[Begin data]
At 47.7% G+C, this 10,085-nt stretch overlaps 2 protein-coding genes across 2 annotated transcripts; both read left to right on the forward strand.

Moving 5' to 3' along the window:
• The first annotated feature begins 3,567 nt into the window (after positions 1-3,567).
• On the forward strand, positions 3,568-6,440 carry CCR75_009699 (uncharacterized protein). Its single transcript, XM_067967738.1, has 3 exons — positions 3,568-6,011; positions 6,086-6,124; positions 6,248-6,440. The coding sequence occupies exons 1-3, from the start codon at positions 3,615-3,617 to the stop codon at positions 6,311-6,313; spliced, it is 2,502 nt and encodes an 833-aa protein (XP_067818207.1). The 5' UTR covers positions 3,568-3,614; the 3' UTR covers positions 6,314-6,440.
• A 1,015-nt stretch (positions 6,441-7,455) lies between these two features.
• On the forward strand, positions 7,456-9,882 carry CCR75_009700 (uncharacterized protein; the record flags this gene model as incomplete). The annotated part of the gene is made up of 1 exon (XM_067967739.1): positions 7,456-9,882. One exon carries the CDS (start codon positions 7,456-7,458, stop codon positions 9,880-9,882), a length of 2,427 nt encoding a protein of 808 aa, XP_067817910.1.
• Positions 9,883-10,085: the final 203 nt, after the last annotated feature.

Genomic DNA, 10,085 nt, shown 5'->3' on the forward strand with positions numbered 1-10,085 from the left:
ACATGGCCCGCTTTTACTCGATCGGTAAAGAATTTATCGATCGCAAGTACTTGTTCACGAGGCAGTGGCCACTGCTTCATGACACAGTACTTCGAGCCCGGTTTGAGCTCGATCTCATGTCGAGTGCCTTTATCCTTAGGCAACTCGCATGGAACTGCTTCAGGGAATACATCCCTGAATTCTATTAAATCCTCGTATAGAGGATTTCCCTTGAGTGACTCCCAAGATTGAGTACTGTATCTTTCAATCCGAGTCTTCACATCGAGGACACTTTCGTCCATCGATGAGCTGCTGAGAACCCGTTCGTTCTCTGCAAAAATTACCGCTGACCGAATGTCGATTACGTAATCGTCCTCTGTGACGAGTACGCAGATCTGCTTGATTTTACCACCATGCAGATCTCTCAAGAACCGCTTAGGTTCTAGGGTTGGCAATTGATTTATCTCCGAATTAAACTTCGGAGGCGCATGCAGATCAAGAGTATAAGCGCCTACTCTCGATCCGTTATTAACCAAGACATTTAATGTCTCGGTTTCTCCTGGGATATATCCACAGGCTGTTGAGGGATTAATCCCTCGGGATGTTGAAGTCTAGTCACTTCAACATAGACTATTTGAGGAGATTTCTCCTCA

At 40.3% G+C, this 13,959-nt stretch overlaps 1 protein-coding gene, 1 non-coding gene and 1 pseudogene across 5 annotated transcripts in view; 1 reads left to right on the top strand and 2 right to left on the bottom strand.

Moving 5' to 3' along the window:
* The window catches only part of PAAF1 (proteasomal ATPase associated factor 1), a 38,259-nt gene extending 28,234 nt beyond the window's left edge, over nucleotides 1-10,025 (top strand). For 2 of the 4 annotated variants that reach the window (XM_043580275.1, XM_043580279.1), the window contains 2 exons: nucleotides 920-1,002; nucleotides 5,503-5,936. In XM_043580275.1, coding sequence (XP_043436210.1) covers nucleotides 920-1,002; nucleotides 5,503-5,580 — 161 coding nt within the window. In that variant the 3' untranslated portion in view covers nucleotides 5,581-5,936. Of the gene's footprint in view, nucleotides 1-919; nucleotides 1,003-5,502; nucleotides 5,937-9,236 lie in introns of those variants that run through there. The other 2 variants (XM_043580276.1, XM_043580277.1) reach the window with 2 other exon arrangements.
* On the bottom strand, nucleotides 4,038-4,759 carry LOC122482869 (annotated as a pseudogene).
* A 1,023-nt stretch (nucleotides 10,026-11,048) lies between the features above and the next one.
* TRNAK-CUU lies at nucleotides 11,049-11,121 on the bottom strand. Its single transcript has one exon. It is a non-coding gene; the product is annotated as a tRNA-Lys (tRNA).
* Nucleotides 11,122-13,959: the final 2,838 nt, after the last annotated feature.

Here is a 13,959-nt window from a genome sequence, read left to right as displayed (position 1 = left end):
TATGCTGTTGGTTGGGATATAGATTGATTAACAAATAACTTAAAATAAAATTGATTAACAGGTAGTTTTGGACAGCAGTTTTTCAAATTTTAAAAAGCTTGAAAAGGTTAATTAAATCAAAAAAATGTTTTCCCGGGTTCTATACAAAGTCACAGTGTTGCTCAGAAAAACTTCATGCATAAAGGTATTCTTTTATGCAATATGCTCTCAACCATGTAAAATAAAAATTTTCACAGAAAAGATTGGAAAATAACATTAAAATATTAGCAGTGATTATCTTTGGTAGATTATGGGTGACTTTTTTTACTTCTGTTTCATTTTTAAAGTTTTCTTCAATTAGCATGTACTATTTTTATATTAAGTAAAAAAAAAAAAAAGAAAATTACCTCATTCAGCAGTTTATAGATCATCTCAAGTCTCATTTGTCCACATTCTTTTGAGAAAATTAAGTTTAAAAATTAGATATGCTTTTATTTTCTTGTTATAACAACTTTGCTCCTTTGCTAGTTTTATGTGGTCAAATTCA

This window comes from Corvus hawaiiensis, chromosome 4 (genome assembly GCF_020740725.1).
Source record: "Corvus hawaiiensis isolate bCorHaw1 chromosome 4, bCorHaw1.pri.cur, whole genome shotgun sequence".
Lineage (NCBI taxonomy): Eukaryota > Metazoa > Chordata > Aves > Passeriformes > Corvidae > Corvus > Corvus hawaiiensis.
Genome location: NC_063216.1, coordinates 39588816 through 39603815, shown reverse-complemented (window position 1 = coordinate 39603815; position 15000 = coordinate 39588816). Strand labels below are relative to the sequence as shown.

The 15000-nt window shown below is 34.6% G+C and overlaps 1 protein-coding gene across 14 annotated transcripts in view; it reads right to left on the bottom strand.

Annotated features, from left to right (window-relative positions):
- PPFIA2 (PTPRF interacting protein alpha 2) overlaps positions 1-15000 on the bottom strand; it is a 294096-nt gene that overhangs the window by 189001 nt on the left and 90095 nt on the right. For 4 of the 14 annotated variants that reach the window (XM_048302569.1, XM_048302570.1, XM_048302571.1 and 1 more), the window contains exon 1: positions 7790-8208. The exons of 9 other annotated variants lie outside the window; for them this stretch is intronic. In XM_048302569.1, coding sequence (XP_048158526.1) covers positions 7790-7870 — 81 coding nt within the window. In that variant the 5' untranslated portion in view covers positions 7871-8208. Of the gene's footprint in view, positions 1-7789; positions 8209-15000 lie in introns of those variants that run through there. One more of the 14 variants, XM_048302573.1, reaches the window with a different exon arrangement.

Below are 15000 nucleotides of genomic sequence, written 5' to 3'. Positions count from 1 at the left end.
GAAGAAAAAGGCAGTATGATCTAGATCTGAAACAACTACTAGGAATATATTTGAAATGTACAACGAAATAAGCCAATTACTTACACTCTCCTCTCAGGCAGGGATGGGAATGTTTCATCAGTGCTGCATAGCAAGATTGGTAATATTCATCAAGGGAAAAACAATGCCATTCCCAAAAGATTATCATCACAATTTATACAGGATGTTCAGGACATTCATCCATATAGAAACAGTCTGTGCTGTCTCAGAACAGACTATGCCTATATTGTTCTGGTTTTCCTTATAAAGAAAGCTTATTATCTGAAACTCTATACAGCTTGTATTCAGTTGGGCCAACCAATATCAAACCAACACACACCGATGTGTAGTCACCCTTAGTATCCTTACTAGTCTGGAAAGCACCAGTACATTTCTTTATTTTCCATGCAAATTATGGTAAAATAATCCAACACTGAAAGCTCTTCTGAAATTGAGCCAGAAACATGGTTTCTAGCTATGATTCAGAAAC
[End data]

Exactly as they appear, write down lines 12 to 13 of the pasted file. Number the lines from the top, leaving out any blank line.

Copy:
* The window catches only part of PAAF1 (proteasomal ATPase associated factor 1), a 38,259-nt gene extending 28,234 nt beyond the window's left edge, over nucleotides 1-10,025 (top strand). For 2 of the 4 annotated variants that reach the window (XM_043580275.1, XM_043580279.1), the window contains 2 exons: nucleotides 920-1,002; nucleotides 5,503-5,936. In XM_043580275.1, coding sequence (XP_043436210.1) covers nucleotides 920-1,002; nucleotides 5,503-5,580 — 161 coding nt within the window. In that variant the 3' untranslated portion in view covers nucleotides 5,581-5,936. Of the gene's footprint in view, nucleotides 1-919; nucleotides 1,003-5,502; nucleotides 5,937-9,236 lie in introns of those variants that run through there. The other 2 variants (XM_043580276.1, XM_043580277.1) reach the window with 2 other exon arrangements.
* On the bottom strand, nucleotides 4,038-4,759 carry LOC122482869 (annotated as a pseudogene).